Ferguson MA, et al. | Hearing aids for mild to moderate hearing loss in adults Cochrane Database of Systematic Reviews 2017, Issue 9. | Published online 25th September 2017

This study reviewed the evidence on the effects that hearing aids have on everyday life in adults with mild to moderate hearing loss. Authors were interested in (1) a person’s ability to take part in everyday situations, (2) general health-related quality of life, (3) ability to listen to other people, and (4) harm, such as pain or over-exposure to noise.

Background

The main goal of hearing aids is to reduce the impact of hearing loss and to improve a person’s ability to take part in everyday life. Although hearing aids are the most common technology for adults with hearing loss and are in widespread use, it is not clear how beneficial they are.

Study characteristics

The evidence is up to date to 23 March 2017. Authors found five clinical studies involving 825 adults with mild to moderate hearing loss who were randomly given either hearing aids, no hearing aids or placebo hearing aids. Studies involved older adults with the average age within studies between 69 and 83 years. The duration of the studies was between six weeks and six months.

Key results

Evidence was found in three studies that hearing aids have a large beneficial effect in improving the ability of adults with mild to moderate hearing loss to take part in everyday situations. Hearing aids have a small beneficial effect in improving general health-related quality of life, such as physical, social, emotional and mental well-being, and have a large effect in improving the ability to listen to other people.

Only one study attempted to measure harms due to hearing aids. None were reported.

Conclusions

This review found that hearing aids improve the ability of adults with mild to moderate hearing loss to take part in everyday life, their general quality of life and their ability to listen to other people. If an adult with mild to moderate hearing loss seeks help for their hearing difficulties, hearing aids are an effective clinical option. It is important that future studies measure benefits consistently and report benefits separately for different age groups, genders, levels of hearing loss and types of hearing aids.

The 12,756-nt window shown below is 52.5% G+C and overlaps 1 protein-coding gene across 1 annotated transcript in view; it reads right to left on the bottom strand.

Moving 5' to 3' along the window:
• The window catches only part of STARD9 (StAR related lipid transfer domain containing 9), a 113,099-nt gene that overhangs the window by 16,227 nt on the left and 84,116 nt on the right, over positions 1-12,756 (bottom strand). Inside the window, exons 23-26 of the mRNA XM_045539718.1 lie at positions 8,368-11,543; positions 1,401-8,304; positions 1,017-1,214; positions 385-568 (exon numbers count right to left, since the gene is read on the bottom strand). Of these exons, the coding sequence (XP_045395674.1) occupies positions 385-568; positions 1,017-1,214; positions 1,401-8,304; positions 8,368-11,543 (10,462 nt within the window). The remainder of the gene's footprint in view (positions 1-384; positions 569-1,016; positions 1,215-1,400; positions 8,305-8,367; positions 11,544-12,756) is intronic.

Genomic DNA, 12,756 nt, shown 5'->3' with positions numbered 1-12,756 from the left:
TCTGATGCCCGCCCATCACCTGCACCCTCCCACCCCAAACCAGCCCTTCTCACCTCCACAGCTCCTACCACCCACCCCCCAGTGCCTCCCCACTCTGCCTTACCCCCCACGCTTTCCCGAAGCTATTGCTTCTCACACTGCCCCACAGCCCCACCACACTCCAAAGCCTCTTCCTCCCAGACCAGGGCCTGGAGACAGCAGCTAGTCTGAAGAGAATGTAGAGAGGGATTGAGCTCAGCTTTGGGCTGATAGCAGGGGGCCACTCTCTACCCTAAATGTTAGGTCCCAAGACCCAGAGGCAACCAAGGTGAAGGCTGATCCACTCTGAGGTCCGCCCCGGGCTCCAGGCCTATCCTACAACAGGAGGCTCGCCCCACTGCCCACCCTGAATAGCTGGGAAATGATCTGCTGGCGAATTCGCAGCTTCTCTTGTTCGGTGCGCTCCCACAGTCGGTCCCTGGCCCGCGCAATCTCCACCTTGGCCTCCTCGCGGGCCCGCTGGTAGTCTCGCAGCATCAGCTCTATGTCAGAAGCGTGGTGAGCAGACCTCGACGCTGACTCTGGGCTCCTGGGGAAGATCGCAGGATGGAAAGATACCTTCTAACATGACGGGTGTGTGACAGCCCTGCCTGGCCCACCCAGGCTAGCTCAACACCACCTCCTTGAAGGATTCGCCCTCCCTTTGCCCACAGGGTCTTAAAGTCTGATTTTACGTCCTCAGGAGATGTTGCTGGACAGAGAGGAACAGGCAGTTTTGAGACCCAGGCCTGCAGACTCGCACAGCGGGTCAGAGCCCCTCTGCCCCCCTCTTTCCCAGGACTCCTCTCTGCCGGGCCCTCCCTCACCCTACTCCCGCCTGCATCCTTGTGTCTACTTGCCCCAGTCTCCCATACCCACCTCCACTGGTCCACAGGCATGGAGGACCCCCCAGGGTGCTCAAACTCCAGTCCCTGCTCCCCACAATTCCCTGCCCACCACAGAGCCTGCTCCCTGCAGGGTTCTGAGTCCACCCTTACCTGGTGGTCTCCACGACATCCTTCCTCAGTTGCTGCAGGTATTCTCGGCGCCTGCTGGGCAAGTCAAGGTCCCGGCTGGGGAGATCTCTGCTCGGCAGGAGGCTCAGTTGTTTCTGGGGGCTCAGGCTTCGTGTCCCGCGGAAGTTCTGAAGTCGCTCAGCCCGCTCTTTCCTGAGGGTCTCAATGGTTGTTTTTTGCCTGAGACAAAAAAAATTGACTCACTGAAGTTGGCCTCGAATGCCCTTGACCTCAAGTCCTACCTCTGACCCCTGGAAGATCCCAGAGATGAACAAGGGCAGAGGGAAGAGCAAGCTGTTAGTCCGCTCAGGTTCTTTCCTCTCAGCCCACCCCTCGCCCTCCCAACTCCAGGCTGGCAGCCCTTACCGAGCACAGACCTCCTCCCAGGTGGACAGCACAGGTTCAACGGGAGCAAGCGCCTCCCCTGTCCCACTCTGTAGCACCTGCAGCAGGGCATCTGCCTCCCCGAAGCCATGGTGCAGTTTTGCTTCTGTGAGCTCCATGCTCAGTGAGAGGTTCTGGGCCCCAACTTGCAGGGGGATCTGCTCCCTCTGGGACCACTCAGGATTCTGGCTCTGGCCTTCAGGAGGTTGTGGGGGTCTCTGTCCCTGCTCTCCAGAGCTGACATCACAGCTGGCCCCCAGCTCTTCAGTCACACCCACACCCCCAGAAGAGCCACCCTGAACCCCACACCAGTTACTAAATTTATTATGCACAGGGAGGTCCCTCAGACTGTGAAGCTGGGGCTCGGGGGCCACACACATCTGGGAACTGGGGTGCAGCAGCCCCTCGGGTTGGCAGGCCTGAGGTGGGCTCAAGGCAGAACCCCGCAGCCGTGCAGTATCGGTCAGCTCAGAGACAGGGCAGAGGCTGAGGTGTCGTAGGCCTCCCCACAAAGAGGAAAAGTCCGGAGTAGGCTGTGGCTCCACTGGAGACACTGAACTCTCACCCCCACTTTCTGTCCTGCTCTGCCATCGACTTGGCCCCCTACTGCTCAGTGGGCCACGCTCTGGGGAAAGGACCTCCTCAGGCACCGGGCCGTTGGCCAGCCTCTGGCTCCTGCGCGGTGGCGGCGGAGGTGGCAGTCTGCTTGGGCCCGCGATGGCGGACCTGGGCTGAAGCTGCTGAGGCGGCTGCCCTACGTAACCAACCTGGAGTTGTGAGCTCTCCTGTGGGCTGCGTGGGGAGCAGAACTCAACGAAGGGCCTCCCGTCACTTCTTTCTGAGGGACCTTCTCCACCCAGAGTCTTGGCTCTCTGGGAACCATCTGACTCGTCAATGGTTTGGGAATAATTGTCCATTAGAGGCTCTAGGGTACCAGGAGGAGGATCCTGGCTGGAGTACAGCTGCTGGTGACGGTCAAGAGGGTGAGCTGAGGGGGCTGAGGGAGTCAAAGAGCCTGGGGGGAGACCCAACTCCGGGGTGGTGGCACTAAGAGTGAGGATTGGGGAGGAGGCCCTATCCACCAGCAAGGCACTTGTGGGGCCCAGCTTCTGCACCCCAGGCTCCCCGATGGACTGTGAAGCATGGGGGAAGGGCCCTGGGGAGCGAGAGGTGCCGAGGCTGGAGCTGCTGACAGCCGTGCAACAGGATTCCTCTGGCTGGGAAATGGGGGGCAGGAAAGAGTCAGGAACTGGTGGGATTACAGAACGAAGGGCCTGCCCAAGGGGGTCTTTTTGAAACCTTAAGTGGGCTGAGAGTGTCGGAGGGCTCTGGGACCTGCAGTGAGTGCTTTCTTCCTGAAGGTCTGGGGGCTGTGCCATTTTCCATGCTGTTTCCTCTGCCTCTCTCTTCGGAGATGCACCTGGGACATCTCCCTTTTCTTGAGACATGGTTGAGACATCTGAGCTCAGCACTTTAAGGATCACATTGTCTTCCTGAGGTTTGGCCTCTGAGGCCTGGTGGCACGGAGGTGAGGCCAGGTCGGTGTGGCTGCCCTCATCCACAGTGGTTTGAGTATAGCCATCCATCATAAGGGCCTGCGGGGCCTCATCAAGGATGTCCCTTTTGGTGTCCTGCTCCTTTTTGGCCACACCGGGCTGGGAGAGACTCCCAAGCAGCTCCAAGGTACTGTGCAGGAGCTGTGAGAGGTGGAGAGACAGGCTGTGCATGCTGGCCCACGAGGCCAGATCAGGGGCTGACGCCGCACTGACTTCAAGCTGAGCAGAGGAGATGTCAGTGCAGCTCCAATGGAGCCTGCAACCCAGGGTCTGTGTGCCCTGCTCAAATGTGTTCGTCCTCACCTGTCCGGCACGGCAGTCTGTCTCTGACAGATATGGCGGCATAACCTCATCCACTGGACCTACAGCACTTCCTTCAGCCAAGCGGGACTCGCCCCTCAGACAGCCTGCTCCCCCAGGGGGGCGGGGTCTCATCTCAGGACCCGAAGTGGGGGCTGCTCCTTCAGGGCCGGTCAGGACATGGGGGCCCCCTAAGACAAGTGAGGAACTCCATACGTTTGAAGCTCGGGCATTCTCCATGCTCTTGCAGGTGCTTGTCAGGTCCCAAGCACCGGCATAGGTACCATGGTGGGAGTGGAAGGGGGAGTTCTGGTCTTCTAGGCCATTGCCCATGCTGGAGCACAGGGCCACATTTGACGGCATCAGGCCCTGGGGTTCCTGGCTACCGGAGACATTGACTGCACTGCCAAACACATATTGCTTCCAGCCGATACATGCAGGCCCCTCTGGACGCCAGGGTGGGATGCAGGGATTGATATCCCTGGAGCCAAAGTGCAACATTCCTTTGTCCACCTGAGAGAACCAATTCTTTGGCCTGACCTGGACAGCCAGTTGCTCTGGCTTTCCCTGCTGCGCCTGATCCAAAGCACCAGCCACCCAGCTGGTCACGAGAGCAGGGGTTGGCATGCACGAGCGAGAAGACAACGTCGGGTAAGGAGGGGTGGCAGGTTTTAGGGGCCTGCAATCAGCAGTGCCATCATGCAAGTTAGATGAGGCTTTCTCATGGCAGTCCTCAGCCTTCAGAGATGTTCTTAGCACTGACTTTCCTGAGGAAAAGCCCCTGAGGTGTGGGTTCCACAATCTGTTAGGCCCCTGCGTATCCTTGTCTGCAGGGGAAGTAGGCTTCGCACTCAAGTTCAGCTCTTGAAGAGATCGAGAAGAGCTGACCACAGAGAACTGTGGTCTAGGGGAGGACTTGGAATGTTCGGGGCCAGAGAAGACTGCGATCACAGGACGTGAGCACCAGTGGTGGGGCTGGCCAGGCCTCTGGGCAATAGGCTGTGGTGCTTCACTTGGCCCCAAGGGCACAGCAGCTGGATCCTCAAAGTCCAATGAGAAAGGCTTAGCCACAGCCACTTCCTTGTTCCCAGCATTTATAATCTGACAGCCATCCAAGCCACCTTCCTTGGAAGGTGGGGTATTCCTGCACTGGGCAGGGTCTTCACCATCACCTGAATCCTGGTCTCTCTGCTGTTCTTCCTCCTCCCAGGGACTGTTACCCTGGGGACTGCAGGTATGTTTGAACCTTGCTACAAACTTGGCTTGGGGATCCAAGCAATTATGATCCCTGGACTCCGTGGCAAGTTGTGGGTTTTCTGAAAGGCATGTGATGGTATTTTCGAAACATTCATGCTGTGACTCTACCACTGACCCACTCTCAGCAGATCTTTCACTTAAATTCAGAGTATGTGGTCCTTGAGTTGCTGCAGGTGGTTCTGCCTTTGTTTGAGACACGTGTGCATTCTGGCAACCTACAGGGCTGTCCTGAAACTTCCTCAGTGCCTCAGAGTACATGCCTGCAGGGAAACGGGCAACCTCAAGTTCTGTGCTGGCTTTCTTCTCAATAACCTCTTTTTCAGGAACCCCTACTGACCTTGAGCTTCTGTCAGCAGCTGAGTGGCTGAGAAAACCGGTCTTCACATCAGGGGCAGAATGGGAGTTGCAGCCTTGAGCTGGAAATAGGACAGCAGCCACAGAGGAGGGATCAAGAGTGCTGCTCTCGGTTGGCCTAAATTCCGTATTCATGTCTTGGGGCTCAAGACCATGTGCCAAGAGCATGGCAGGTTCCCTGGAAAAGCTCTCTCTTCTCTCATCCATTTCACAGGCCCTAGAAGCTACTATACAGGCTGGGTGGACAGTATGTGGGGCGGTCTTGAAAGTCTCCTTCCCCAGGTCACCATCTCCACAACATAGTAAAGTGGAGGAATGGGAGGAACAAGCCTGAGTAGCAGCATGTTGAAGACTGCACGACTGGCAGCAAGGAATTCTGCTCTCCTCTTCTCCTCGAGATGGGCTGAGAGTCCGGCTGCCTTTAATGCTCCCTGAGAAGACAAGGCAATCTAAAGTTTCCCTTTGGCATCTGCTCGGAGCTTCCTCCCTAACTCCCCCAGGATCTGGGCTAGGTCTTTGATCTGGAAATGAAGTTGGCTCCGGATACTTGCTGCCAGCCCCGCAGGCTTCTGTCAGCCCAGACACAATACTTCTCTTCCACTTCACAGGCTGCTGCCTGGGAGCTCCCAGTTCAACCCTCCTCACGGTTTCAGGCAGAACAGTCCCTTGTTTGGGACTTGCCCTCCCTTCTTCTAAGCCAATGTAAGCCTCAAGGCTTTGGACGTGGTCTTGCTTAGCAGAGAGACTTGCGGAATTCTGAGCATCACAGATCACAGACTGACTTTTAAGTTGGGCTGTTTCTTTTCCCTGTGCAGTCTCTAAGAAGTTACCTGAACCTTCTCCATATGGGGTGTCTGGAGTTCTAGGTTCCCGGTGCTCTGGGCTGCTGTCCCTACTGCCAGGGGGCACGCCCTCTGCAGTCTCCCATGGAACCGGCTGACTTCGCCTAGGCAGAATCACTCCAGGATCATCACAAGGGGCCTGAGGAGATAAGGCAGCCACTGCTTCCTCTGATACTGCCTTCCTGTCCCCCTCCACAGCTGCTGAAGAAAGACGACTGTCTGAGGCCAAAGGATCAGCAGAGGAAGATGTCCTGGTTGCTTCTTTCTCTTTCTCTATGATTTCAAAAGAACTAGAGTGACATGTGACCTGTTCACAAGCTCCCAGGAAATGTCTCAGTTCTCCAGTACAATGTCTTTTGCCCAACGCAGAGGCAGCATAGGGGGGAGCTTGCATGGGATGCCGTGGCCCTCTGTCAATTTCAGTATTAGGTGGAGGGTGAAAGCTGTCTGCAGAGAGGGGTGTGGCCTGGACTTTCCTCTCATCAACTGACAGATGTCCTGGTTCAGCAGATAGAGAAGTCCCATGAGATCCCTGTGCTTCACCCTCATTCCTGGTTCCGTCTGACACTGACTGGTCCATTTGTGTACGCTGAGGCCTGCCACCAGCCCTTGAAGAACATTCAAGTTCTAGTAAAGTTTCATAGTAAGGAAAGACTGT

Hearing aids for mild to moderate hearing loss in adults:

 

Older adults’ experiences with a new hearing aid

Jorunn Solheim, Caryl Gay & Louise Hickson | Older adults’ experiences and issues with hearing aids in the first six months after hearing aid fitting | International Journal of Audiology | Published online: 27 Sep 2017

Objectives: This study describes older adults’ experiences with a new hearing aid (HA) during the first 6 months after fitting.

Design: In a longitudinally designed study, experiences and issues with HA use were assessed at a six-month follow-up appointment in individual structured interviews lasting 30 min. Associations between HA experiences and demographic factors, degree of hearing loss, and an objective measure of HA use (datalogging) were also examined.

Study sample: 181 HA recipients (≥60 years) attending a six-month follow-up appointment.

Results: Participants reported an average of 1.4 issues with HA use, the most common pertaining to the earmold (26.5%), sound quality (26.0%) and handling (25.5%). Participants who reported at least one issue had fewer hours of use per day, but were not more likely to be non-users (<30 min/day). Non-users (15.5%) were more likely to report no need for a HA and handling issues.